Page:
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Pens, NHL and HBO to Showcase Hockey in Reality TV Series

by Sam Kasan / Pittsburgh Penguins
The National Hockey League and HBO are going where neither has gone before: behind the veiled curtain to reveal the real personalities, lives and drama of two NHL teams.

HBO Sports’ reality franchise “24/7” will take viewers deep into the NHL’s greatest rivalry, between the Penguins and Washington Capitals, and reveal what really happens behind closed doors with a four-episode, all-access series culminating with the 2011 Bridgestone Winter Classic at Heinz Field on New Year’s Day.

“The Winter Classic is one of the premiere events in sports,” Penguins CEO David Morehouse said. “The opportunity to showcase what we think is the best sport in the land is unprecedented.”

The series, “24/7 PENGUINS/CAPITALS: ROAD TO THE WINTER CLASSIC,” will follow both teams for four weeks in December, showing the preparation, execution, highs, lows, joys and bruises of the NHL regular season.

The series will be similar to the ratings giant "Hard Knocks," a look inside National Football League training camps, but this will be the first HBO show that covers a team during the regular season.

“HBO is thrilled to do something for the first time for us in the regular season of any sport,” 24/7 and Hard Knocks senior producer Dave Harmon said. “It’s a very different thing showing meaningful games behind the scenes, the personalities of the Penguins and Capitals behind the scenes.

“We expect that you will see is an unvarnished look at four weeks in the lives of these teams will be.”

We expect that you will see is an unvarnished look at four weeks in the lives of these teams will be. - Dave Harmon
The series will give viewers a rare of glimpse into the day-to-day functions of a team. The HBO crew will have access to all areas of the players, coaches and staffs' lives – games, practices, locker room, training room, weight room, equipment room, lounge, coaches offices, management offices, team plane, team hotel, etc.

“There are several regular-season games within this series before the Winter Classic,” Harmon said. “While the series ends with that game on Jan. 1, we’re not going to be treating the three weeks before as a lead up to the Winter Classic, but as their lives, their games, their practices, management plans, leading through all four weeks.”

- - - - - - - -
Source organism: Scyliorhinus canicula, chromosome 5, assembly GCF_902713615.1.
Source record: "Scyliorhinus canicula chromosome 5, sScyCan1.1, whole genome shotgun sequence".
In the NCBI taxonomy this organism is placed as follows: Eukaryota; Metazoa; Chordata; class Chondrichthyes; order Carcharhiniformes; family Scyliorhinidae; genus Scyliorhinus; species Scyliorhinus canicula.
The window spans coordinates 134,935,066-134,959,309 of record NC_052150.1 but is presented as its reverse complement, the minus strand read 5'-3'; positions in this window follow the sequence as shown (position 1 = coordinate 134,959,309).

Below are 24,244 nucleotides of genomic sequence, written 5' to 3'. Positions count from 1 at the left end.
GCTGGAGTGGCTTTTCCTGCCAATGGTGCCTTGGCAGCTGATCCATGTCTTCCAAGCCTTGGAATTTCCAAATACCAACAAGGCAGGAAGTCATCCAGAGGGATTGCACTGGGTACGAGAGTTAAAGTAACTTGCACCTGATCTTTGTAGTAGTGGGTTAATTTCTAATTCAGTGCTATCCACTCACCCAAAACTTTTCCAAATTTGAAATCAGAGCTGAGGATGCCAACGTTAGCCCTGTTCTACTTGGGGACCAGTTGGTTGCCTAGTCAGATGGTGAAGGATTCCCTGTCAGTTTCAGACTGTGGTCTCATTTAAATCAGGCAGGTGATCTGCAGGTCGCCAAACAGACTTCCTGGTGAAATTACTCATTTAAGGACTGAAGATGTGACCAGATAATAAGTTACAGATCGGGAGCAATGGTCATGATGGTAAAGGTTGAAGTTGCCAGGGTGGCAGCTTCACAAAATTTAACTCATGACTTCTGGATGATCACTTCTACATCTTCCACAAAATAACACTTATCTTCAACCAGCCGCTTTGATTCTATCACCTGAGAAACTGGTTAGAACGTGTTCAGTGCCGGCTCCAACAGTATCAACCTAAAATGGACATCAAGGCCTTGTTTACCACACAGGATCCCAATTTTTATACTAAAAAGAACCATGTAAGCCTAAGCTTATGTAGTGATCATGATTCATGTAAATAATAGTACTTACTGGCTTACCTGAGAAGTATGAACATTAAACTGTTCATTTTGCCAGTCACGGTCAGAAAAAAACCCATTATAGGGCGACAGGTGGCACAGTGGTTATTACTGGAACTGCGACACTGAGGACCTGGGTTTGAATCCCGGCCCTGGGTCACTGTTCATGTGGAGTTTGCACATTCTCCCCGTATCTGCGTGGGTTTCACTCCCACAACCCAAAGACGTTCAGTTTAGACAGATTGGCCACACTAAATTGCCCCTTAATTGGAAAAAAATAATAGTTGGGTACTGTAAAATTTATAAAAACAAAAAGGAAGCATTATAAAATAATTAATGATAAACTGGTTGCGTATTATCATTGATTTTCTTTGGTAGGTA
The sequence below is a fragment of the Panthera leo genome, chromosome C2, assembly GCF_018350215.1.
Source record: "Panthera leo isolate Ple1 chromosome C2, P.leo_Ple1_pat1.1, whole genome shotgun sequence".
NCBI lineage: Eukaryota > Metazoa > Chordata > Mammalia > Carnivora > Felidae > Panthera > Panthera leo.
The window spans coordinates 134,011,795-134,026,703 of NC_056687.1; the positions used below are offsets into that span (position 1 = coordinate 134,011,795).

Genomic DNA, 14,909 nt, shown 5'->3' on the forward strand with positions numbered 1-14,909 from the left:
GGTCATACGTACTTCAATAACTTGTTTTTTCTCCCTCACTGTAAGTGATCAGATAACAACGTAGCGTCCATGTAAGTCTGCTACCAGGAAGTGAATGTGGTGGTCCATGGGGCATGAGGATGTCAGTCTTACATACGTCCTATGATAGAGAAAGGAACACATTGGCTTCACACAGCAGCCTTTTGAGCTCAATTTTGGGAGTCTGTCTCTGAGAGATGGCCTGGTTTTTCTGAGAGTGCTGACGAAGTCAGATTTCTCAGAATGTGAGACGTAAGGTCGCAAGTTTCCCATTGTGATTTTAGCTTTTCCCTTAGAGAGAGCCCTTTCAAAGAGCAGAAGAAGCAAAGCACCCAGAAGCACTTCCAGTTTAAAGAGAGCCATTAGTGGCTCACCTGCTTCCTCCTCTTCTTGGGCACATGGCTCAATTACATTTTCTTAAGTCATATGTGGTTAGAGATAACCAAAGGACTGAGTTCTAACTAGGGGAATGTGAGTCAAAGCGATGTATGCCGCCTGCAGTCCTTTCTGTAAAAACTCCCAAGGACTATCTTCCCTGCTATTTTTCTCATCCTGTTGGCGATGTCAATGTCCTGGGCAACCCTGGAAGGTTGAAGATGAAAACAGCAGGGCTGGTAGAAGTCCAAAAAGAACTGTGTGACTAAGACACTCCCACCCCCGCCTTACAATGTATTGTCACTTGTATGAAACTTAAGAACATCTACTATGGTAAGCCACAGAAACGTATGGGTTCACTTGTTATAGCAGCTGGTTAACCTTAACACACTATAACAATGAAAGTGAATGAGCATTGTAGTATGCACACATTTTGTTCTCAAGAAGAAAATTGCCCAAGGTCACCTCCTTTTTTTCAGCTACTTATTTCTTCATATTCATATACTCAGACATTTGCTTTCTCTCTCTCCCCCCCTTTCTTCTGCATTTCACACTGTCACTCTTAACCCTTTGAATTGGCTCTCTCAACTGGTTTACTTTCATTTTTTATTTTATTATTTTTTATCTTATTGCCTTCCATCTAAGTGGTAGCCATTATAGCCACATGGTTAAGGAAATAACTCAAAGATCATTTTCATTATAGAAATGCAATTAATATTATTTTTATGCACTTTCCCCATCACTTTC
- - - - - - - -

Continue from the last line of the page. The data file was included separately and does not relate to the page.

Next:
Such access can have certain drawbacks, as with any groundbreaking venture.

“We think it’s worth the risk,” Morehouse said. “We have the type of team that isn’t going to do a lot of embarrassing things behind the scenes. So we’re not that worried about it. We also think this is an unprecedented opportunity for the league and for the team. To have this kind of exposure is important.”

To give the show a truly genuine feel, HBO was given only one limitation in what it is allowed to air. The teams have power of attorney if anything is filmed that would put the club at a competitive disadvantage.

“There is always an admission that if what we shoot puts the team at a competitive disadvantage, we will agree not to show it,” Harmon said. “If they don’t feel comfortable with the cameras around talking all the time, then nothing you’ll see in the series will be real. We’re going to shoot everything as it happens. We plan at HBO on airing everything we get because we want to make the best television show possible. We acknowledge that when there is strategy involved and injuries involved that other teams in the league might see on the air. That would be the limitation on the show.”

The realness of the players, coaches and staff are what makes the 24/7 and Hard Knocks programs so captivating. It’s that raw look that fans starve to see.

“This isn’t going to be G-rated,” Penguins general manager Ray Shero said. “It’s going to be the way things are done and how we do things. It’ an emotional sport, which makes it exciting. It’s passionate. You’re going to be talking about the game and practices and things will come out. That’s what makes the HBO special so great. We have to be who we are.”

(HBO is) very good at capturing authenticity and authentic moments,” Morehouse said. “It really does bring you into the emotional side of athletics and competitive sport. - David Morehouse
“(HBO is) very good at capturing authenticity and authentic moments,” Morehouse said. “It really does bring you into the emotional side of athletics and competitive sport.”

Shero also pointed out that the Penguins are about more than just their marquee players.

“We talk about Crosby and Ovechkin, we’re into the personalities here,” he said. “I think when you talk about NHL hockey teams, you talk about the training staff and you talk about the support staff. Those guys are the fabric of the hockey team. The interaction between the players and those types of individuals, people will see what it’s like. I’m looking forward to it. The players are looking forward to it. We’re thrilled to be involved.”

Once the players get more comfortable with the ever-present cameras, they will relax and be themselves. Then their personalities will really shine and take center stage on the show.

“The segments leading up (to the Winter Classic) will be part of creating the team and personalities that we have,” Shero said. “We’re looking forward to that. I don’t think it’s about Crosby and Ovechkin. I think it’s about the teams, and personalities are going to come out. If it does, like I hope so, then it should be great for HBO and for the league.”

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